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Why Low Season is High Time for a Visit to Bali

Ask 10 people to name an example of a tropical island paradise, and chances are, at least half of them would suggest a visit to Bali in Indonesia.

It has a warm climate, with plenty of beaches, amazing landscapes, and some of the friendliest people you could hope to meet.

Temple in Ubud, Bali
Temple in Ubud (photo: David Lee)

This very reputation causes many to shy away from going.

They think it is a tropical paradise for people who can afford a tropical paradise, not for us regular folks.

Surely it will be too expensive, crowded, and touristy.

To a certain extent, they have a point. In peak seasons, prices go through the roof, and the roads around Denpasar and Seminyak are as congested all day long as Los Angeles or Mumbai in rush hour.

That’s why a visit to Bali is all about timing.

Head there between June and September, and you'll get scorching temperatures, but you will pay for it with the bigger crowds and higher prices.

But, from November to March, the island returns to being a tropical paradise. Here are some of the highlights of a low-season visit to Bali.

Enjoy the genuine experience

What could be worse than jostling with other tourists to try and get a photo of a rice paddy or a temple?

The whole experience feels artificial, but that’s what you’ll be faced within the high season.

There are tourists in Bali all year round, but later in the year, things are far calmer.

You’ll be able to see the sights for what they are and capture some great photos in peace – ideal for creating a stunning canvas to remember your holiday long after you have returned home!

Rice fields - Bali
Rice fields – Bali (photo: David Lee)

Fabulous accommodation at reasonable prices

Bali has a wealth of luxurious villas around its coastline, from those in the main tourist areas near Seminyak to more remote getaways along the north coast between Bubunan and Singaraja, the former capital.

In peak season, these are rented out for eye-watering sums, but you would be surprised at the deals you can strike in the low season.

This is particularly the case when you negotiate with private owners via platforms like Airbnb.

If you are searching for something more modest, there are plenty of homesteads in the Ubud area that will rent out a private annex.

These can best be compared with the western concept of “granny flats” as in Balinese culture, it is typical for all generations of the same family to live together, but under their own roofs.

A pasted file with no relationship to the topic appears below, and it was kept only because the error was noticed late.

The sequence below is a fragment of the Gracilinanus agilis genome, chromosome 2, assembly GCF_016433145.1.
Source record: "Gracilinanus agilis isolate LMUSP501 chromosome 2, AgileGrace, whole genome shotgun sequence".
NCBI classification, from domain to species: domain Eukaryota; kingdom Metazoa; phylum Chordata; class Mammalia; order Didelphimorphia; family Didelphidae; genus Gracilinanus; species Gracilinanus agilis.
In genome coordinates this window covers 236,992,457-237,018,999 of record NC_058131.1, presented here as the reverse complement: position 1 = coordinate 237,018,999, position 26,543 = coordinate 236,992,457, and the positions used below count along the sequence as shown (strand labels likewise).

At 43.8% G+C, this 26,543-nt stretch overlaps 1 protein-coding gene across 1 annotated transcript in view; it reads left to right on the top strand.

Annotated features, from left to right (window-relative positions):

As such, there are often additional annexes available for guests to rent, and in the low season, these can be as little as $200 per month.

Check out the durian

Durian must be the world’s most controversial fruit.

People seem to be in one of two camps, in that they think it is either the most delicious foodstuff on the planet, or they despise it.

Make up your own mind, as you’ll see them being sold at the roadside wherever you go in Bali during the low season.

And at only around a dollar for a durian that will feed at least two people, it's worth a try!

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This story was published in partnership with Hello Canvas.

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Ailsa lena

Monday 22nd of October 2018

I have always admired your site, Thanks for the great tips and work .

Sal

Tuesday 16th of October 2018

Bali is fabulous. I am a travel blogger from India and enjoyed visiting this place.

Elyn Mckenzie

Friday 12th of October 2018

We love Bali. We first went 20 years ago when it was not so popular, but even though it can be horribly crowded in high season, it’s still a charming place. If you want to beat the crowds, it’s definitely worth looking for deals in the low season. We found that when we booked to visit Barbados last year. Traveling one month away from peak season made such a difference on prices and the amount of people on the beaches.

Juan Ovalle

Tuesday 2nd of October 2018

Aside from lower prices for accommodations, not having to deal with a lot of other tourists sounds like a great idea as well.

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